He didn't believe he would be reached. He was fully aware of the [c]court's trial listing. It was not the first trial listed in the matter and then when called in for trial by the court tried to stonewall the court and profess that he was unprepared . . . .

The trial judge determined the plaintiff's certification to be inaccurate and misleading and denied the motion. This appeal followed.

Plaintiffs reiterate their arguments on appeal. They contend that the dismissal was improper as it was not on the merits and is contrary to Rule 4:37-2(d).*fn2 Specifically, plaintiff argues that there was no meritorious reason to dismiss with prejudice as they were not in disregard of discovery orders, and there was no pending motion for summary judgment. Rather, they claim that the trial judge dismissed the complaint, sua sponte, out of frustration due to numerous trial adjournments. Secondly, plaintiffs claim that the dismissal with prejudice was improper due to the trial court's failure to explore the availability of lesser sanctions, and, as a result, the judge's actions showed favoritism towards the defendant, and were unduly harsh and unwarranted. We find these arguments to be unpersuasive.

In Kosmowski v. Atlantic City Med. Ctr., 175 N.J. 568, 574-75 (2003), the Supreme Court addressed the factors a trial court must consider in its discretionary decision as to whether a case should be adjourned due to the unavailability of a plaintiff's expert:

[T]he court must focus on the tension between, on the one hand, the salutary principle that the sins of the advocate should not be visited on the blameless litigant, and . . . the court's strong interest that management of litigation, if it is to be effective, must lie ultimately with the trial court and not counsel trying the case.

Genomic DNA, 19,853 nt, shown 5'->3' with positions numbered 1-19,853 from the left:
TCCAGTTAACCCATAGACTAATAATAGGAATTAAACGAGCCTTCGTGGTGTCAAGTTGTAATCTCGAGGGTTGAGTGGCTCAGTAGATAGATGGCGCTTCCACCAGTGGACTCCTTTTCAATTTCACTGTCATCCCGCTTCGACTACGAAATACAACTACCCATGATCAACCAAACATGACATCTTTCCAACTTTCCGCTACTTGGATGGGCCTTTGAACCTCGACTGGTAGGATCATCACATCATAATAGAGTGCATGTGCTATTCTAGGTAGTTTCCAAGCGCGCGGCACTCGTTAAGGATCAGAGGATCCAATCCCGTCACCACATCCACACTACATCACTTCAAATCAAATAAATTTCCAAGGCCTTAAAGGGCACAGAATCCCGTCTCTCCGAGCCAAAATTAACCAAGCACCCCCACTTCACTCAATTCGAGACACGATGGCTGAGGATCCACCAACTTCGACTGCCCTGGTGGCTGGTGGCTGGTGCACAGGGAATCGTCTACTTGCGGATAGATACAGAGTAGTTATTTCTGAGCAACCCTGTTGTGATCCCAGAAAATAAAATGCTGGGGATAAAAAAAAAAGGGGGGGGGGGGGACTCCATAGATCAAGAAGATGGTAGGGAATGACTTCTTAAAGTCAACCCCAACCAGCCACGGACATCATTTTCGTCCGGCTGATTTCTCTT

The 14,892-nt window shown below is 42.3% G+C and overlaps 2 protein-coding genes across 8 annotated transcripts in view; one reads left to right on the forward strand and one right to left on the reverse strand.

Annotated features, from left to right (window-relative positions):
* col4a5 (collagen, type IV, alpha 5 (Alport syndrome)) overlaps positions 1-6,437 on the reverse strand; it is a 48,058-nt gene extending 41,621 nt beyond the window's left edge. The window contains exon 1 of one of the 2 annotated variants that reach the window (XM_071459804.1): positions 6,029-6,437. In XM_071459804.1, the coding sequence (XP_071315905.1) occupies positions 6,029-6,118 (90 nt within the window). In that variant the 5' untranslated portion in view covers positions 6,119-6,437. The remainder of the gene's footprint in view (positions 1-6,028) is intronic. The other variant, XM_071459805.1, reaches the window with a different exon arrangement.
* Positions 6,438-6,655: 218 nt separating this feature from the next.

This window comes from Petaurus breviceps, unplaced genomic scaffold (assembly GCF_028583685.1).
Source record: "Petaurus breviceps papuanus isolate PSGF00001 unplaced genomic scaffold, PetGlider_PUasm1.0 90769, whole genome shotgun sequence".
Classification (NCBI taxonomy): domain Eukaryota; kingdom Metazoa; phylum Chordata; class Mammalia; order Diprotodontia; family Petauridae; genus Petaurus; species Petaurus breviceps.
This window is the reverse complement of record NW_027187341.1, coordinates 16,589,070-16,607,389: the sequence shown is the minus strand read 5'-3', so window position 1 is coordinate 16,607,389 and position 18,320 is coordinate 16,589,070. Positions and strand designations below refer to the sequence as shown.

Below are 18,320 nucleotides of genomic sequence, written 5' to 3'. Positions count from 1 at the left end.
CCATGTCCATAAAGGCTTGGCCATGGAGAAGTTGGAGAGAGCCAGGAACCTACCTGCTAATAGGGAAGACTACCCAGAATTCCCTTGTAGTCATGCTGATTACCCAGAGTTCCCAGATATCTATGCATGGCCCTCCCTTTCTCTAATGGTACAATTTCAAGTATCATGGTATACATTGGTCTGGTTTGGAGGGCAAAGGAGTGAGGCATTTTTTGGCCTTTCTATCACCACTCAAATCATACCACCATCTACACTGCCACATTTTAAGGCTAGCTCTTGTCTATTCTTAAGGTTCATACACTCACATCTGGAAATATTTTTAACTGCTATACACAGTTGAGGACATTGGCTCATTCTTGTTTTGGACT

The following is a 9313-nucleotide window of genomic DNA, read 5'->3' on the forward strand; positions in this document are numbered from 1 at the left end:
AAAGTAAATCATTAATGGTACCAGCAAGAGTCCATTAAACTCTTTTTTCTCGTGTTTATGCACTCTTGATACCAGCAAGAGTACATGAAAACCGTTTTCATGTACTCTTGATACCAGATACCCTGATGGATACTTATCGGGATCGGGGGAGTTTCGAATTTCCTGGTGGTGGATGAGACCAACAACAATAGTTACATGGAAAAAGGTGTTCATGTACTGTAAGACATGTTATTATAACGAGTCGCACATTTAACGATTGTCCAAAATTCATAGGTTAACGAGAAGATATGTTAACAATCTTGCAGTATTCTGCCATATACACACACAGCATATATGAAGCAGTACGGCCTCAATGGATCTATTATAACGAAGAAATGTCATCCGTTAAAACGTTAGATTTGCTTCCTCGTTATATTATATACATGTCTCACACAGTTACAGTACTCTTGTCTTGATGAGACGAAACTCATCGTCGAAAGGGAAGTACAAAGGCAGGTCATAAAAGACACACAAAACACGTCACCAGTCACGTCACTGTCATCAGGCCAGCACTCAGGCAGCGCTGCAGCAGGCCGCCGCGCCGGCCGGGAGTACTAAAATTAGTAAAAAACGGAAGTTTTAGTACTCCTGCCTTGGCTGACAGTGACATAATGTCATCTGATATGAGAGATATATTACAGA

[(Citations omitted).]

Plaintiffs contend that the dismissal of the complaint pursuant to Rule 4:37-2(d) was improper because it was not on the merits. The Rule provides that "[u]nless the order of dismissal otherwise specifies, a dismissal under R. 4:37-2(b) or

(c) and any dismissal not specifically provided by R. 4:37, other than a dismissal for lack of jurisdiction, operates as an adjudication on the merits." R. 4:37-2(d). Plaintiffs' counsel conceded that he would have been unable to satisfy the verbal threshold without the testimony of the physiatrist who performed the EMG. As such, the dismissal was clearly based on plaintiff's failure to establish an essential element and was therefore on the merits.

Plaintiff further claims a denial of due process as no summary judgment motion was pending, and plaintiff had no notice of the potential for dismissal.*fn3 We reject that argument.

Here, the first five trial dates were adjourned at the request of defense counsel, and plaintiffs' counsel asserts this was his first request seeking additional time. While counsel does not reference or argue the applicability of Rule 4:36, the trial judge noted that plaintiff is not entitled to "a free bite."

Likewise, we reject any inference that, under the facts of this case, there is an automatic entitlement to an adjournment. Such an inference would be inconsistent with the purposes of the significant rule changes enacted in 2000, of which Rule 4:36 was a part. As we have noted, the New Jersey Supreme Court implemented those changes "to establish uniformity in the trial courts throughout the State, to establish firm and meaningful trial dates, to restore the public's faith in expeditious and efficient litigation and to control dilatory litigation tactics by providing the trial courts with tools to manage litigation." Leitner v. Toms River Reg'l Schs., 392 N.J. Super. 80, 91 (App. Div. 2007)(emphasis added).

In explaining his unpreparedness for trial, counsel stated: